Cyberspace. (computer game) (Software Review) (Evaluation) (Evaluation)
by Scott A. May
Some games just beg to be liked, regardless of any inherent flaws. CyberRace is one such product, a stunning 3-D racing simulation determined to win your gaming affections despite several puzzling imperfections. Published by Cyberdreams, this is the company's second title to employ a famous artist for its design foundation. The first, Dark Seed, captured the surrealistic imagination of painter H. R. Giger; CyberRace draws upon the futuristic visions of Syd Mead, set designer for such films as Blade Runner, Tron, and 2010.
The story is set in a faroff future, where interplanetary war has been replaced with the less destructive-- but no less hostile-- competition known as CyberRace. Contestants pilot sleek, heavily armed hovercraft-style vehicles at high speeds over forbidding desert and mountain terrain. To win, you must stay on course, maintain speed, avoid attacks by alien opponents, and dish out punishment of your own. You play the part of Clay Shaw, forced to compete for your unscrupulous government, which holds you girlfriend hostage. Each race nets various credits which can be used to upgrade your vehicle or buy blackmarket services. Bonus credits are earned for completing certain prerace goals, such as eliminating specified drivers during the race. The branching story line changes according to how well you do.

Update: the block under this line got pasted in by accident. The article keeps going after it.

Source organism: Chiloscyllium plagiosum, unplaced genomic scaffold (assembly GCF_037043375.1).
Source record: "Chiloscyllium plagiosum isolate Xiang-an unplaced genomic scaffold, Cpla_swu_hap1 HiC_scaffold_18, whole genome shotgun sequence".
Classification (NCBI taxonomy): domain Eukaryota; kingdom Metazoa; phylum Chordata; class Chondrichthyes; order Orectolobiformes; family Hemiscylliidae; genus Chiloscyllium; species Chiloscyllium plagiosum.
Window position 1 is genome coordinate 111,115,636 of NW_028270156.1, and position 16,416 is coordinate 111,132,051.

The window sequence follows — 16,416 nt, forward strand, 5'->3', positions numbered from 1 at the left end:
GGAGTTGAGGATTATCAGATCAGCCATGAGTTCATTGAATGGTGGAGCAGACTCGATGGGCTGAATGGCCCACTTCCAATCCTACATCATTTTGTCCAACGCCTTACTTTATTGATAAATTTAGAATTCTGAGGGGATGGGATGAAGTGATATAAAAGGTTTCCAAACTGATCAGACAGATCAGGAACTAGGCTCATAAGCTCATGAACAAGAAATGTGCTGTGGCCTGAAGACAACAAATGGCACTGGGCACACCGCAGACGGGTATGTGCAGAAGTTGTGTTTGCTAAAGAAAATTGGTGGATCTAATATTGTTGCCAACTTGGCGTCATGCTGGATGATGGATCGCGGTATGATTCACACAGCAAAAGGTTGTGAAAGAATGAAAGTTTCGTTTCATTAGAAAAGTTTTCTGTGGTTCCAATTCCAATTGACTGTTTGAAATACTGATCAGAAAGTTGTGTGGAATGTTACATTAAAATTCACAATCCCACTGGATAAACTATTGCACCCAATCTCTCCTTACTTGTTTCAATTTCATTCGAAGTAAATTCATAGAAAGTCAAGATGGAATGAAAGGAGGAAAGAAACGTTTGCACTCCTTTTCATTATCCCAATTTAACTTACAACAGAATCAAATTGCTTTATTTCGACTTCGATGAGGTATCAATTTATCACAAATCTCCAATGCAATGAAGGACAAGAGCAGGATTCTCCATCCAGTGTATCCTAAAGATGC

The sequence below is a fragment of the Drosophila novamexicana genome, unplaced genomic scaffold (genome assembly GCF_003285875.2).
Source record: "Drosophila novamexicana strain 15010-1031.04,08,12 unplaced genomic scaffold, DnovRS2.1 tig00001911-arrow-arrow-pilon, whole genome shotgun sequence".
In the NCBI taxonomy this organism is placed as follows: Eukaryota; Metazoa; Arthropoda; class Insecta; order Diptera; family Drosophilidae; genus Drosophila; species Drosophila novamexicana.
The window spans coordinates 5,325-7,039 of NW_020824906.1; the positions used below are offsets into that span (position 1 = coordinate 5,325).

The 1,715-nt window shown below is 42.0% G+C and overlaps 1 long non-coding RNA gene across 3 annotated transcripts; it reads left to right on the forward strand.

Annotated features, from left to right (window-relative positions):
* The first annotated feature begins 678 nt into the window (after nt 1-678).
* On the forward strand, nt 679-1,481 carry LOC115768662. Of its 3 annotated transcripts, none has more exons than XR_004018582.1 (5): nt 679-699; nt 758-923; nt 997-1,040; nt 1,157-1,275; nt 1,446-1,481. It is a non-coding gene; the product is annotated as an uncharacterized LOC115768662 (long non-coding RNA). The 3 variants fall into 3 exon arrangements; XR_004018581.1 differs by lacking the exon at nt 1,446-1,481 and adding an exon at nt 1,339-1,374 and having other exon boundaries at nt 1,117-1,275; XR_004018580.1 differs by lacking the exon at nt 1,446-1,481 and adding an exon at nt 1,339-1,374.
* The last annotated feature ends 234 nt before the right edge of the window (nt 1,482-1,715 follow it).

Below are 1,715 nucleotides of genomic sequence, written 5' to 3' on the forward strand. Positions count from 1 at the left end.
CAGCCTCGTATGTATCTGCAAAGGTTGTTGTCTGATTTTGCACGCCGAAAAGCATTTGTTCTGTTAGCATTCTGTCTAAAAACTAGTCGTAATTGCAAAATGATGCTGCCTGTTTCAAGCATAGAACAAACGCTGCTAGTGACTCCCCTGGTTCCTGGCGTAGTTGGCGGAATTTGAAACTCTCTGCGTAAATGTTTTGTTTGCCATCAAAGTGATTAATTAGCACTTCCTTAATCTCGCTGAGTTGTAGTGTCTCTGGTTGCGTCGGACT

The first-person race graphics are spectacular, featuring incredibly realistic landscapes that are rendered with Voxel technology--the same graphic style used in NovaLogic's Comanche: Maximum Overkill. At the lowest detail level, the game screams with such speed that, on a fast 486 system, it's almost unplayable. Curiously, when detail levels are set to medium or high, the same system slows to a crawl. There appears to be no workable middle ground. The actual race is an exercise in mass confusion. The track--outlined by tiny holographic lights--snakes wildly about the terrain. With dozens of other opponents, air mines, missiles, and constant explosions, staying on track is a major chore. Persistent gamers will eventually get the hang of it, although the rewards rarely seem worth the effort.
The CD-ROM version adds speech to the game, but it does little to enliven the terribly stiff character interaction between races. CD-ROM users will also find the game technically unfriendly, running only from a bare boot disk, sans memory managers, with at least 550K of free base memory. This leaves almost no room to load necessary CD-ROM drivers, let alone memory-resident sound card drivers. How ironic that a game that feigns cutting-edge design should be so technically backward!
Is it possible to like a game but not really enjoy it? CyberRace proves that it is. It's handsome, technologically advanced, and intriguing, but it ultimately fails to realize its true potential.
SCOTT A. MAY